Yesterday, some an email landed in my inbox at work that made very little sense indeed. It read:
"Harris was wounded in the groin by Miller's fourth shot, and ended up losing a testicle. One will not find any bustling shopping malls there but quiet long trails. His formal campaign had lasted only three and a half months. It is reported that some units remained in service several more years. This was part of a regular practice of the Tacoma Times of sponsoring events for their carriers. The ACG was formed in February 2002 by merging Tactical Fighter Group with Strike Reconnaissance Group. Concerto for flute and harp in C, K. Byrne played the lead keyboard solo. They are also developing other projects".
Since we switched our corporate email a few years ago so that it was hosted by Microsoft out in the cloud, the odd junk email has made its way through the firewalls and not been caught and filtered into a spam folder before I see it in my inbox. Generally speaking though, all of these elaborate security precautions work perfectly well and the only real unwanted email I receive is the stuff I get from my colleagues in the course of a normal working day.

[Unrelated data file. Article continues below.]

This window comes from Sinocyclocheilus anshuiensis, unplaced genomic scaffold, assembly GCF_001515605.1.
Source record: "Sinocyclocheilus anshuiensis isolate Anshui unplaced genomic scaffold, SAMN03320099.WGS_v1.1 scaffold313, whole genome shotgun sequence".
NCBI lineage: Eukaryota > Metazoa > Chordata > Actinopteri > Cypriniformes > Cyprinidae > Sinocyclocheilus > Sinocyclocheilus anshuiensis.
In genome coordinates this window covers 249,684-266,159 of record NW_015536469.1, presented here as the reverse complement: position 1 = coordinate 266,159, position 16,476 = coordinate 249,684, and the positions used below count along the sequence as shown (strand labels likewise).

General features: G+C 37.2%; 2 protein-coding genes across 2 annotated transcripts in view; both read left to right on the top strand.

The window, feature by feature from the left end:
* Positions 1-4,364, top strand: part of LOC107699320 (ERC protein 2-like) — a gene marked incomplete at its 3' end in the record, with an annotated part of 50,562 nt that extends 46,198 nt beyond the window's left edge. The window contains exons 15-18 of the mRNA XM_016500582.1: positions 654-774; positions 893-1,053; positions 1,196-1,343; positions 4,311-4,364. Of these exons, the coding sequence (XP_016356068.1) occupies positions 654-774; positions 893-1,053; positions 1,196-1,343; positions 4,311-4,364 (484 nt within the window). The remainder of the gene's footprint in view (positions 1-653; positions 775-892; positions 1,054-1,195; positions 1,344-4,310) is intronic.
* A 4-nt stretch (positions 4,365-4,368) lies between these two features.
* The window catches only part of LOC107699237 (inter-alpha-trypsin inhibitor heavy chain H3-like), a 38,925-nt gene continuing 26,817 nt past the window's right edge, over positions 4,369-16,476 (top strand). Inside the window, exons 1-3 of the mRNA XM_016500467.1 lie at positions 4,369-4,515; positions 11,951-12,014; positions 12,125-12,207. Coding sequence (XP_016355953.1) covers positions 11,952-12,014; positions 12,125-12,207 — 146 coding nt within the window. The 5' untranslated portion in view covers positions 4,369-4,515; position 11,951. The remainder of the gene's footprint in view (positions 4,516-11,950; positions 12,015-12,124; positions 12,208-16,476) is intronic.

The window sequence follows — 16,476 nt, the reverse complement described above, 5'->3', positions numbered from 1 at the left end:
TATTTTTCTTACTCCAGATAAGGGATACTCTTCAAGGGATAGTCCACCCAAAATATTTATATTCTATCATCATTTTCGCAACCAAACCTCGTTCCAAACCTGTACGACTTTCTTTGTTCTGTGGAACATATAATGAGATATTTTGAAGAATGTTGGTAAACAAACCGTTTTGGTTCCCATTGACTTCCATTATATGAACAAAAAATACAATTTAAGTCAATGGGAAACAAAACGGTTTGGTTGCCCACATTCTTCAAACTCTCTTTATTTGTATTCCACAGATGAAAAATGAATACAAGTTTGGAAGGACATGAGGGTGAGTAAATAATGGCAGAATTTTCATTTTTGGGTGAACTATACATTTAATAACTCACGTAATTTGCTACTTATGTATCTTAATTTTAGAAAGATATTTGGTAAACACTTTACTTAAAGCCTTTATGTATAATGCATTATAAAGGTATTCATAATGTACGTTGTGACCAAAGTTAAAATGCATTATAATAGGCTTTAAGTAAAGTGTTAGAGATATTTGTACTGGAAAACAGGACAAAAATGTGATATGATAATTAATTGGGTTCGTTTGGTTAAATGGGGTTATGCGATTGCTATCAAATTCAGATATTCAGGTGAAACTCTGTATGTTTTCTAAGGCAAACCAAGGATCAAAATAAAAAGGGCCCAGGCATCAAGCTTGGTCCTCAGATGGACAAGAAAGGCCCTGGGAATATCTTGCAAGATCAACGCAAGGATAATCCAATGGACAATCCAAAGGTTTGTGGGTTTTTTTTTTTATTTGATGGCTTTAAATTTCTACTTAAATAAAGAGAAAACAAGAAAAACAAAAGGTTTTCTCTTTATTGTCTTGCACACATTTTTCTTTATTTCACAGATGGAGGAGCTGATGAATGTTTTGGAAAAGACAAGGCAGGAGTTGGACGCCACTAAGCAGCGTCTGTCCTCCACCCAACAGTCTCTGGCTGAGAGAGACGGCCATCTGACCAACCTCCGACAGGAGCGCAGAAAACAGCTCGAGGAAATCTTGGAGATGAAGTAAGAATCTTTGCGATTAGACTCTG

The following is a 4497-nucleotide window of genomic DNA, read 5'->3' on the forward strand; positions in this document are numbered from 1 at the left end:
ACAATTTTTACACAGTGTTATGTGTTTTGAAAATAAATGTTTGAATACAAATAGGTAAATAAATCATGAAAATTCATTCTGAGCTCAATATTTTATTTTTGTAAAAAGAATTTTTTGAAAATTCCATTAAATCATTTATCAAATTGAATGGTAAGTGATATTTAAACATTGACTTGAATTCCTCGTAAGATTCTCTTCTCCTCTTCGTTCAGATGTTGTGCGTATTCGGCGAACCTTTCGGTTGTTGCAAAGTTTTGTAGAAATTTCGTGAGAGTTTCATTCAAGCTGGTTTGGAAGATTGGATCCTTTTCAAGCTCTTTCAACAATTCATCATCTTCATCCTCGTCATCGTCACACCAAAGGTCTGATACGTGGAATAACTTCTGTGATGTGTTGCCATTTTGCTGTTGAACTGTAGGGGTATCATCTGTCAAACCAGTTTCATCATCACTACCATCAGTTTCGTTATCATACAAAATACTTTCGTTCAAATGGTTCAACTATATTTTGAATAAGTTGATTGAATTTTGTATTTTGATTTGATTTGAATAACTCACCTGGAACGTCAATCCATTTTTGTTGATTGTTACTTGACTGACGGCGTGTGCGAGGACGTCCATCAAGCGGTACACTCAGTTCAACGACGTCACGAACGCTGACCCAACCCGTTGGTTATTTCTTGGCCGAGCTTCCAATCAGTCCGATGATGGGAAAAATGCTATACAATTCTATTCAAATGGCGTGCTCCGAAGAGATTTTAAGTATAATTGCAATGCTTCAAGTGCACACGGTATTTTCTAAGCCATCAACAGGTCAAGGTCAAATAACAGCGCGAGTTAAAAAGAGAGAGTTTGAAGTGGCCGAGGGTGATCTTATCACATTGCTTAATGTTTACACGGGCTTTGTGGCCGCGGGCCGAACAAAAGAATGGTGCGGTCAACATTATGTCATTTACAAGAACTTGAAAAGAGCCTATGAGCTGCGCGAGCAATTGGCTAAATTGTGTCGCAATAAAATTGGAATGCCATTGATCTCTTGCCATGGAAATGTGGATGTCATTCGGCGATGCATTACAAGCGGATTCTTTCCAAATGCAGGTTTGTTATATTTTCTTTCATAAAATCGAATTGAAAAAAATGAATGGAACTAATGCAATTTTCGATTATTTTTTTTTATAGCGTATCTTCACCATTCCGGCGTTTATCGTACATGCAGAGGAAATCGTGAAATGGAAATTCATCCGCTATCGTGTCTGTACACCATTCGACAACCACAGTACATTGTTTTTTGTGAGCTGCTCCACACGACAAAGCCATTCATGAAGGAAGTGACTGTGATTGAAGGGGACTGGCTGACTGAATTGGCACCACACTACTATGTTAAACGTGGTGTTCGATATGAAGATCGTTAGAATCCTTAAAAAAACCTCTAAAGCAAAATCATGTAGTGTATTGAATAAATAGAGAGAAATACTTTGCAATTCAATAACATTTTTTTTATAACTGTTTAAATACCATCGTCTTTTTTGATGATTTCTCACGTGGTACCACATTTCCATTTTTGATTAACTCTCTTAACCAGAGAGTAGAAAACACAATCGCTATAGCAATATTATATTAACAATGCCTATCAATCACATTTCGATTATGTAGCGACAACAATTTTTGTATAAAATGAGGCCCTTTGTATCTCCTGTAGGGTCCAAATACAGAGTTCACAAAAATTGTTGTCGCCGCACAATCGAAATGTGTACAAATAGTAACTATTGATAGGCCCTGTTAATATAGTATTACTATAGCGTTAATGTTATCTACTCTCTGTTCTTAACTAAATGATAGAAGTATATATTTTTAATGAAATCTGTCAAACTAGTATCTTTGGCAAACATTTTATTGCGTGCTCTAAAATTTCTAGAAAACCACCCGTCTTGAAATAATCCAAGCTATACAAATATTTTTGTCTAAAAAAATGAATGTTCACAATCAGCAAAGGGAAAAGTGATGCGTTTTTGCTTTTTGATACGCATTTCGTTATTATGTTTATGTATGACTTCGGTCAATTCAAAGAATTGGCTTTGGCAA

This one, however, did slip through the net.
What I particularly like about it is that it seems to serve no obvious purpose: it didn't have an attachment for me to click and unleash a vicious and malignant virus into the network; neither did it have a particular call to action that might induce me to reply or a hyperlink that I might be tempted to click. Possibly those things were stripped out before I opened the mail, although I like to think that it's just an epically pointless piece of junk mail that has been manually sent to me personally by someone with nothing more than a slightly perverse joy in the use of the English language and in non-sequiturs, perhaps recognising that I was a kindred spirit.
If that's the case, then I salute them for their work. I especially like the detail, after learning that poor Harris lost a testicle, that K. Byrne played the lead keyboard solo.
If I received more email like this during the course of my working day, then I think I would be a generally happier person. Who wouldn't be?
It makes at least as much sense as most of the email that I receive, anyway.